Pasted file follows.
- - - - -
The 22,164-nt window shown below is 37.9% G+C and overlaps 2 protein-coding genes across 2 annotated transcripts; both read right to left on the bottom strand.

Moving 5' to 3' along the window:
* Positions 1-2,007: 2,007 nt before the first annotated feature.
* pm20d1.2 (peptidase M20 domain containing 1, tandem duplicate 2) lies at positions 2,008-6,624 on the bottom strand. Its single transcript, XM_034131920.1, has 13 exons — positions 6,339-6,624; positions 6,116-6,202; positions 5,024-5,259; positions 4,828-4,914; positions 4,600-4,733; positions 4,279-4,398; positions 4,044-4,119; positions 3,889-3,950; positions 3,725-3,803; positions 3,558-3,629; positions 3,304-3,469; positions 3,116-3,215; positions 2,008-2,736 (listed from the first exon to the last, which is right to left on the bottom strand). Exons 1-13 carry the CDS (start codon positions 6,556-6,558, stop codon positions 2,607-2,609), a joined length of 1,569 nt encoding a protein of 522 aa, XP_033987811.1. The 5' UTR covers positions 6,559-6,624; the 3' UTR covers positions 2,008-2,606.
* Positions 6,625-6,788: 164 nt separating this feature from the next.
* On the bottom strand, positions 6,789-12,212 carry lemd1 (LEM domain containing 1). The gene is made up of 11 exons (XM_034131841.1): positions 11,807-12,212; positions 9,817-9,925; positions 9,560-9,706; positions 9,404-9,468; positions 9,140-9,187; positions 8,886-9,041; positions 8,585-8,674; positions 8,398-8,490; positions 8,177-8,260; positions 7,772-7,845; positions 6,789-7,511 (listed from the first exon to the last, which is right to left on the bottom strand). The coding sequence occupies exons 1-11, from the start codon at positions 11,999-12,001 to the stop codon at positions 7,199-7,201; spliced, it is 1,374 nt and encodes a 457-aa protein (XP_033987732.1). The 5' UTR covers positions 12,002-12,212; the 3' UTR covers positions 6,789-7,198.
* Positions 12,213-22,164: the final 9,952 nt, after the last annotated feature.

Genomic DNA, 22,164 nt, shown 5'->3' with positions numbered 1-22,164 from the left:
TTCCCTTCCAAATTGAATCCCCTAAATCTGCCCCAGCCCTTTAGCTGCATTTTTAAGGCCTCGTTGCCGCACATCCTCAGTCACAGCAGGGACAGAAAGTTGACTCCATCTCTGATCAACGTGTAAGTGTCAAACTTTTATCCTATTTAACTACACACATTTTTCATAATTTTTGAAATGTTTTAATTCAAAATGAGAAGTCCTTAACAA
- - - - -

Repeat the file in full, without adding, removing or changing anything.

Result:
The 22,164-nt window shown below is 37.9% G+C and overlaps 2 protein-coding genes across 2 annotated transcripts; both read right to left on the bottom strand.

Moving 5' to 3' along the window:
* Positions 1-2,007: 2,007 nt before the first annotated feature.
* pm20d1.2 (peptidase M20 domain containing 1, tandem duplicate 2) lies at positions 2,008-6,624 on the bottom strand. Its single transcript, XM_034131920.1, has 13 exons — positions 6,339-6,624; positions 6,116-6,202; positions 5,024-5,259; positions 4,828-4,914; positions 4,600-4,733; positions 4,279-4,398; positions 4,044-4,119; positions 3,889-3,950; positions 3,725-3,803; positions 3,558-3,629; positions 3,304-3,469; positions 3,116-3,215; positions 2,008-2,736 (listed from the first exon to the last, which is right to left on the bottom strand). Exons 1-13 carry the CDS (start codon positions 6,556-6,558, stop codon positions 2,607-2,609), a joined length of 1,569 nt encoding a protein of 522 aa, XP_033987811.1. The 5' UTR covers positions 6,559-6,624; the 3' UTR covers positions 2,008-2,606.
* Positions 6,625-6,788: 164 nt separating this feature from the next.
* On the bottom strand, positions 6,789-12,212 carry lemd1 (LEM domain containing 1). The gene is made up of 11 exons (XM_034131841.1): positions 11,807-12,212; positions 9,817-9,925; positions 9,560-9,706; positions 9,404-9,468; positions 9,140-9,187; positions 8,886-9,041; positions 8,585-8,674; positions 8,398-8,490; positions 8,177-8,260; positions 7,772-7,845; positions 6,789-7,511 (listed from the first exon to the last, which is right to left on the bottom strand). The coding sequence occupies exons 1-11, from the start codon at positions 11,999-12,001 to the stop codon at positions 7,199-7,201; spliced, it is 1,374 nt and encodes a 457-aa protein (XP_033987732.1). The 5' UTR covers positions 12,002-12,212; the 3' UTR covers positions 6,789-7,198.
* Positions 12,213-22,164: the final 9,952 nt, after the last annotated feature.

Genomic DNA, 22,164 nt, shown 5'->3' with positions numbered 1-22,164 from the left:
TTCCCTTCCAAATTGAATCCCCTAAATCTGCCCCAGCCCTTTAGCTGCATTTTTAAGGCCTCGTTGCCGCACATCCTCAGTCACAGCAGGGACAGAAAGTTGACTCCATCTCTGATCAACGTGTAAGTGTCAAACTTTTATCCTATTTAACTACACACATTTTTCATAATTTTTGAAATGTTTTAATTCAAAATGAGAAGTCCTTAACAA